The Signs and Symptoms of Emotional Abuse in Relationships

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The cycle of abuse and violence often begins with emotional abuse within a relationship which intensifies over time. Emotional abuse, also known as psychological or mental abuse is a series of ongoing or continuing incidents which develop over time into a pattern or cycle of abuse. This emotional abuse can eventually lead to physical abuse such as violence within relationships. While there may be no physical signs of emotional abuse, its impact on the victim can be devastating and soul destroying. Before we identify the signs of emotional abuse, let’s first understand one of it’s definitions

Emotional abuse is “any act including confinement, isolation, verbal assault, humiliation, intimidation, infantilization, or any other treatment which may diminish the sense of identity, dignity, and self-worth.”

It is helpful to be aware of the signs and symptoms of emotional abuse so that you are able to name any unacceptable behavior which may have a negative impact on your sense of self. Prevention is safer than cure as emotional abuse takes its toll on the victim’s confidence, self-esteem, self-worth and resilience.

Emotional abuse may be an ongoing pattern of one or more of the below;

  • Blaming.
  • Bullying.
  • Constant put-downs.
  • Controlling.
  • Criticising.
  • Degrading.whiteribbon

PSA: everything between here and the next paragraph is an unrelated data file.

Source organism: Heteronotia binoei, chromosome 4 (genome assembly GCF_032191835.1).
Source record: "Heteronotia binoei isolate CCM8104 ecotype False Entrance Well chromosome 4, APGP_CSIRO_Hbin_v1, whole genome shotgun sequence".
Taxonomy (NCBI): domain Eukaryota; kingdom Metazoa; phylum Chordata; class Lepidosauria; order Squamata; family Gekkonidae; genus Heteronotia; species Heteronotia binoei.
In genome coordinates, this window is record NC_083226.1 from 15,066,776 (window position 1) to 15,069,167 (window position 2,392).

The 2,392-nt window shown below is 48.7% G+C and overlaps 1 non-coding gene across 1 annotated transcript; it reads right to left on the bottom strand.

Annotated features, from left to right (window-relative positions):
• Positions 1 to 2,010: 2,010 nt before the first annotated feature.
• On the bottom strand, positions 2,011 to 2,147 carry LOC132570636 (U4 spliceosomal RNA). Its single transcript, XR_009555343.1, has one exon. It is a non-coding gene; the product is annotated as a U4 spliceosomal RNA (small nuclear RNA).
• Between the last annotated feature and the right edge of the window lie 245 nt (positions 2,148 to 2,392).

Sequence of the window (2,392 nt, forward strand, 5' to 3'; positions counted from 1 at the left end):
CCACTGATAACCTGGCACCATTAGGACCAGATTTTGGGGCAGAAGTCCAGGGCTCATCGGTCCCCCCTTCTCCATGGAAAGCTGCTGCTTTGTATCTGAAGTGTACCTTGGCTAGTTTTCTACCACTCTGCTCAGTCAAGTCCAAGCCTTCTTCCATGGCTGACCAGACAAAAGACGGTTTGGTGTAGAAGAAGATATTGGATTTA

• Demanding.
  • Dismissing.
  • Disrespectful.
  • Extreme moodiness.
  • Ignoring.
  • Insulting.
  • Interrogating.
  • Intimidation.
  • Judging.
  • Manipulating.
  • Neglecting.
  • Passive aggressive.
  • Punishing.
  • Refusing to communicate.
  • Rejection.
  • Sarcasm.
  • Shaming.
  • Shouting.
  • Threatening.
  • Unpleasant tone of voice.
  • Withholding love and affection.

Many of these behaviors can also be associated with poor communication skills and a lack of awareness and empathy of the negative impact on the recipient. Naming and disclosing how you feel about the way you are being treated is an important part of preventing the cycle of abuse from developing. While respecting your own thoughts and feelings about what is acceptable to you in your relationship is equally important. Get support from loved ones, family and friends about how you are feeling and if necessary seek professional help and support.

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Orlagh Gahan is a an accredited Psychotherapist, Sex and Relationship Counsellor, Addiction Counsellor & Complementary Health Therapist in private practice and online in Co. Kildare, Ireland. She specialises in well-being, sex & relationships, fertility & infertility, pregnancy and recovery from addiction and illness. Book online for Face to Face Therapy and Online Consultations worldwide via DOXY.ME! Check out

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